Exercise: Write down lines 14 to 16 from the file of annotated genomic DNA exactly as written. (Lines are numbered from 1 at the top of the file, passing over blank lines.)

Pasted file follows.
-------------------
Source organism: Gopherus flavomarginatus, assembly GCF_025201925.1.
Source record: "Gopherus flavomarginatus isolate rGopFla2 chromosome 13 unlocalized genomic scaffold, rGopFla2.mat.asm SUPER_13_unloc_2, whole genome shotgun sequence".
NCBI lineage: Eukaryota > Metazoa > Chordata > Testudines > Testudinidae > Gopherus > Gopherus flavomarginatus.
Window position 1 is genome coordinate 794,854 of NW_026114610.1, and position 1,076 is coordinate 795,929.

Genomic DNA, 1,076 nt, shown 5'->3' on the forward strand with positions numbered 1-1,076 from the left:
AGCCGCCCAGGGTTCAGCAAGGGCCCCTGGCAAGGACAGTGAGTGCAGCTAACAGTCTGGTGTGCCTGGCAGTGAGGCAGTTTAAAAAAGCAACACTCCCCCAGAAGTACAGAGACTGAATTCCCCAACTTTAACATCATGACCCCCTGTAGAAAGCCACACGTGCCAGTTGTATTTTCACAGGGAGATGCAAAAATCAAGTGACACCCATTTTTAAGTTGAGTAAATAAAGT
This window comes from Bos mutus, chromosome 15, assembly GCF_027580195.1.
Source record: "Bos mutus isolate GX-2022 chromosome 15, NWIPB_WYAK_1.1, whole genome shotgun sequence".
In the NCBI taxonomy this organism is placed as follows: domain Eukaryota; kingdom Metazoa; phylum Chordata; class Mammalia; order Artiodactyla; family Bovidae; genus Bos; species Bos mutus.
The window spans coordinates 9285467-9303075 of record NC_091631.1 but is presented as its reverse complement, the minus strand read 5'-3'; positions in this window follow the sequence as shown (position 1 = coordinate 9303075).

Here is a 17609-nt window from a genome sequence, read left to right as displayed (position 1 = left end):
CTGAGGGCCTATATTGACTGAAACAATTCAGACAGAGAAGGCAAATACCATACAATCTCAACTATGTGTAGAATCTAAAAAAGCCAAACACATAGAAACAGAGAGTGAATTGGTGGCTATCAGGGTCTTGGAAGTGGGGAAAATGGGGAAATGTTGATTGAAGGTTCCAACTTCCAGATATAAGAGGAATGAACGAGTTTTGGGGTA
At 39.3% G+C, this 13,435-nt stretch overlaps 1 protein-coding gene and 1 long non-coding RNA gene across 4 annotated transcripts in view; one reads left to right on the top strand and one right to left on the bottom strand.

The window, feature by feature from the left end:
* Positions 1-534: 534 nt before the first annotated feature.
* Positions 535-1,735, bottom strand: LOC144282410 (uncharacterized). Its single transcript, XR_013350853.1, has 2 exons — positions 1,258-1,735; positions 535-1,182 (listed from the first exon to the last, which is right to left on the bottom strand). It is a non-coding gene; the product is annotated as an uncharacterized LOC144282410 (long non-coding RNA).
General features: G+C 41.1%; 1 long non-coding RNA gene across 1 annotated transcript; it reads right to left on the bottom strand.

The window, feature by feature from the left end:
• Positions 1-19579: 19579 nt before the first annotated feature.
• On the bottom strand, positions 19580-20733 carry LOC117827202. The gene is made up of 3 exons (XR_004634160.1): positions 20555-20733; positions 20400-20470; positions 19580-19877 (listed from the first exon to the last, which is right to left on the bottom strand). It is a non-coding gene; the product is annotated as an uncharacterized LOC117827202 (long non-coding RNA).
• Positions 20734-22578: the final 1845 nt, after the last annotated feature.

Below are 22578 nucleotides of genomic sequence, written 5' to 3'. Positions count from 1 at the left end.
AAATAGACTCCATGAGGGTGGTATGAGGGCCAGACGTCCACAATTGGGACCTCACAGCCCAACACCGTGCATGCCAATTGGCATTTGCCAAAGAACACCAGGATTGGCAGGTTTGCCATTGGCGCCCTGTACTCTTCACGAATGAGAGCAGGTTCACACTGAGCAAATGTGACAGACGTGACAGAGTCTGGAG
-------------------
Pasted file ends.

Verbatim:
The window, feature by feature from the left end:
* Positions 1-534: 534 nt before the first annotated feature.
* Positions 535-1,735, bottom strand: LOC144282410 (uncharacterized). Its single transcript, XR_013350853.1, has 2 exons — positions 1,258-1,735; positions 535-1,182 (listed from the first exon to the last, which is right to left on the bottom strand). It is a non-coding gene; the product is annotated as an uncharacterized LOC144282410 (long non-coding RNA).